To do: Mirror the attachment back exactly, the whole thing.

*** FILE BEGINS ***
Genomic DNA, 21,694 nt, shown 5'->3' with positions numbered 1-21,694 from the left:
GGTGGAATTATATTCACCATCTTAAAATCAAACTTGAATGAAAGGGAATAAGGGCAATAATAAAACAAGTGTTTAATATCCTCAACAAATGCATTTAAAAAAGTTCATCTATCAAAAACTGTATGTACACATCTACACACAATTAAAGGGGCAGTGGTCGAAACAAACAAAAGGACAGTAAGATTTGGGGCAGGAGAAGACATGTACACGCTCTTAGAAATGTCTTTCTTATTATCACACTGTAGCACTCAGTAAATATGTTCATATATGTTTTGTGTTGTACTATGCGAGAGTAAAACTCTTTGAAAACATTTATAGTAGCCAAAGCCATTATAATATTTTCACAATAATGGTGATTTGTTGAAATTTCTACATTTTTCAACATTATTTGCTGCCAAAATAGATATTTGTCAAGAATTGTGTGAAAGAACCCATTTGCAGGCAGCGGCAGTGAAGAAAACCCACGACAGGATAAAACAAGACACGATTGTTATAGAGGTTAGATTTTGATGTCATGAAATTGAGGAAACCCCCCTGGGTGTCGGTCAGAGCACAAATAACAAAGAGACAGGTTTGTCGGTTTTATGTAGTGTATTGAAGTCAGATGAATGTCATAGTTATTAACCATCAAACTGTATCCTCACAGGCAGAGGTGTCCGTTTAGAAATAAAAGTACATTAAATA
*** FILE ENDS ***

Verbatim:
Genomic DNA, 21,694 nt, shown 5'->3' with positions numbered 1-21,694 from the left:
GGTGGAATTATATTCACCATCTTAAAATCAAACTTGAATGAAAGGGAATAAGGGCAATAATAAAACAAGTGTTTAATATCCTCAACAAATGCATTTAAAAAAGTTCATCTATCAAAAACTGTATGTACACATCTACACACAATTAAAGGGGCAGTGGTCGAAACAAACAAAAGGACAGTAAGATTTGGGGCAGGAGAAGACATGTACACGCTCTTAGAAATGTCTTTCTTATTATCACACTGTAGCACTCAGTAAATATGTTCATATATGTTTTGTGTTGTACTATGCGAGAGTAAAACTCTTTGAAAACATTTATAGTAGCCAAAGCCATTATAATATTTTCACAATAATGGTGATTTGTTGAAATTTCTACATTTTTCAACATTATTTGCTGCCAAAATAGATATTTGTCAAGAATTGTGTGAAAGAACCCATTTGCAGGCAGCGGCAGTGAAGAAAACCCACGACAGGATAAAACAAGACACGATTGTTATAGAGGTTAGATTTTGATGTCATGAAATTGAGGAAACCCCCCTGGGTGTCGGTCAGAGCACAAATAACAAAGAGACAGGTTTGTCGGTTTTATGTAGTGTATTGAAGTCAGATGAATGTCATAGTTATTAACCATCAAACTGTATCCTCACAGGCAGAGGTGTCCGTTTAGAAATAAAAGTACATTAAATA